I have never tried making my own baby food. I but I would like to start with my last baby here she is only a month old, but money is tight and I would like to feed my baby what we eat instead of processed food where I have no idea what is in it. Or how long ago it was made. For this being my last baby I want to do things right.


Genie says:
July 31, 2012 at 10:42 pm
I would love this because i would be able to make my food for my little one as well. He would eat what i am eating so when he fusses i can eat a spoon full as well to show him its good stuff.


Ellen says:
July 31, 2012 at 10:23 pm
It saves SO much money and the best part is…it helps my little one be a healthy eater.


Megan says:
August 1, 2012 at 1:15 am
I like creating my own flavor combinations!


katrina watson says:
August 1, 2012 at 12:21 pm
As parents you want the absolute best for your children. My son is a breastfed baby and I am continuing to be healthy by serving organic foods. Plus you know what you’re serving your baby, and it’s fun to experiment with your own recipes/combinations.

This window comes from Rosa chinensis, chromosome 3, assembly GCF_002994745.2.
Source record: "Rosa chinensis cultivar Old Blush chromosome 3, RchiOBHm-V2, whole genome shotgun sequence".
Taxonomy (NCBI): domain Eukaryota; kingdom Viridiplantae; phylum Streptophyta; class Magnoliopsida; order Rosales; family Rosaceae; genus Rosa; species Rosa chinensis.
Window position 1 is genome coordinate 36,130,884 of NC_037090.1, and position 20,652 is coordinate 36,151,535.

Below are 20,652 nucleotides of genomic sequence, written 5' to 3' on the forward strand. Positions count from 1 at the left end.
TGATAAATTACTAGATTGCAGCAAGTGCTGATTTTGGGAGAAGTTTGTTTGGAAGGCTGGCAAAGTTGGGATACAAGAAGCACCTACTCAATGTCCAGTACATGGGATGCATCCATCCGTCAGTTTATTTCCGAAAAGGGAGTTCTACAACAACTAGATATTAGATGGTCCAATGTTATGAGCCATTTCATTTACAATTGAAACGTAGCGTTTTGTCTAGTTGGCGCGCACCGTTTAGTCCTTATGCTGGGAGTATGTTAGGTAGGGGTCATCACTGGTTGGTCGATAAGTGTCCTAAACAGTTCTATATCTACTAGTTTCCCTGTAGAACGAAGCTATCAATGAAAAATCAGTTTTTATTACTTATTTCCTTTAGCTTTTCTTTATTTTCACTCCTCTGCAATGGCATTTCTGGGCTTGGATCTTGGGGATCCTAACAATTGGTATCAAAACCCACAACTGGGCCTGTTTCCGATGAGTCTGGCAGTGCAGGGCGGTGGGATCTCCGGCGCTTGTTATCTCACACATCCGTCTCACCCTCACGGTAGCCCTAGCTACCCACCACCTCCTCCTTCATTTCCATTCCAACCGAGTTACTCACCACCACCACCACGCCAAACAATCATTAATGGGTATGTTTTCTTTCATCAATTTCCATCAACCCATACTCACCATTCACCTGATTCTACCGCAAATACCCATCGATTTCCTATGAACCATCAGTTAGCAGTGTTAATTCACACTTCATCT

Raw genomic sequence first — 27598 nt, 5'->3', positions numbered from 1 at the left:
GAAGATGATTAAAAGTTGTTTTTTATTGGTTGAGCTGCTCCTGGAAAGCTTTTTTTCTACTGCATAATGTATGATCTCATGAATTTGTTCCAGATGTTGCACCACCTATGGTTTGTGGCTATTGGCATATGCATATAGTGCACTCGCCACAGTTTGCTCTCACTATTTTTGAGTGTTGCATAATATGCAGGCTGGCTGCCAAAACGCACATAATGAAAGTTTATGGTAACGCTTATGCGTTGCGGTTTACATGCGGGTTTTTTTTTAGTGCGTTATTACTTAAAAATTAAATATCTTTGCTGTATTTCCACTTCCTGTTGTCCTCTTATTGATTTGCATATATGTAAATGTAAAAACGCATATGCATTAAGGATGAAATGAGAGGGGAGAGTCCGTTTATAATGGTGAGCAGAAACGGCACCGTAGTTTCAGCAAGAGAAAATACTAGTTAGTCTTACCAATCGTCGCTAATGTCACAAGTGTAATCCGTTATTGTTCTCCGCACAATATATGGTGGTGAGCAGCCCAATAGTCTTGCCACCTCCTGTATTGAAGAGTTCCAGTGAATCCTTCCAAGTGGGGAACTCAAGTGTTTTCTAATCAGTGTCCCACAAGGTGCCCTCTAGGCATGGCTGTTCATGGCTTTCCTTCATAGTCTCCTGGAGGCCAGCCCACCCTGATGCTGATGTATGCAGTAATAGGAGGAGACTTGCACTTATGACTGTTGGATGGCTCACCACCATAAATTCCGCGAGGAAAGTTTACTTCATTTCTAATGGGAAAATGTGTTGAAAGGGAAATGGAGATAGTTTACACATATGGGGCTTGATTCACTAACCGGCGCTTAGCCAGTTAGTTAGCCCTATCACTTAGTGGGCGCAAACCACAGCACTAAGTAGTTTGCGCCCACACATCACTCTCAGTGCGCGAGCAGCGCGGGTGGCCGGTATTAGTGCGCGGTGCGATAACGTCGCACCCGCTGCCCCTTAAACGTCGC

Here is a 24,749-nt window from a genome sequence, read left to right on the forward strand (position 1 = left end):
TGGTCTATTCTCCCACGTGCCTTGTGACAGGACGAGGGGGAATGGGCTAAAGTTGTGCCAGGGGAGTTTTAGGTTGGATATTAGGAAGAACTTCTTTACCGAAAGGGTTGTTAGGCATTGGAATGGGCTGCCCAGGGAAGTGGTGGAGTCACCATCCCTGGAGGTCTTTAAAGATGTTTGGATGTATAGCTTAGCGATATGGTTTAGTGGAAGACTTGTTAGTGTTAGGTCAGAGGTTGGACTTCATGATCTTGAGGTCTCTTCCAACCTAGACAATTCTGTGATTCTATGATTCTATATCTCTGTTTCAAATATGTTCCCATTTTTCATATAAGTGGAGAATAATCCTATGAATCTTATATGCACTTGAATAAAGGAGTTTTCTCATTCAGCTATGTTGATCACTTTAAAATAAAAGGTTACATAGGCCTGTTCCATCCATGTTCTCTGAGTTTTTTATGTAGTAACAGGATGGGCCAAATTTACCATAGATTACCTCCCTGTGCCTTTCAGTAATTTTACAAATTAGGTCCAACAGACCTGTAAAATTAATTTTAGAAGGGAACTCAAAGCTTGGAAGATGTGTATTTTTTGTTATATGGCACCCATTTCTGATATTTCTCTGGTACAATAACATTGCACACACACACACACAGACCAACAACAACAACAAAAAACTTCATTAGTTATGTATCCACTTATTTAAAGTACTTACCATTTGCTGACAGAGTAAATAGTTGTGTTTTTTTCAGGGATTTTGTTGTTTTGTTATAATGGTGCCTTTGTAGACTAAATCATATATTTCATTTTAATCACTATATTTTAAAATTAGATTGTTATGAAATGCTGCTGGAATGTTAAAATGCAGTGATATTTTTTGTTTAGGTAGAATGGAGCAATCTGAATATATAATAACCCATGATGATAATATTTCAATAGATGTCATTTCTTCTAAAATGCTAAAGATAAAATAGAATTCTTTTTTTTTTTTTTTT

Ashlea Brazie says:
August 1, 2012 at 10:24 pm
I used all Dr. Browns products with my son and with another baby on the way I would love to have this for my little one!



Adding solid foods to mealtime is an exciting and important milestone for you and your baby, ranking up there with crawling and saying that long-awaited first word. Not only is your baby moving past the extrusion reflex and learning how to eat from a spoon, but she is finally getting to enjoy some of the same foods you love. Different than the bottle or breastfeeding, this is a new opportunity for bonding at the dinner table, and depending on your child’s aim, that bond may be literal on occasion with the flinging of food. Regardless of how much food makes it into baby’s mouth, each new flavor will offer a new experience. Each experience will contribute to food preferences that will last throughout your child’s lifetime. Before you move into the world of solid foods, it helps to be prepared. And you will need to add a few new feeding items to your child’s collection of bottles. Here are the basics: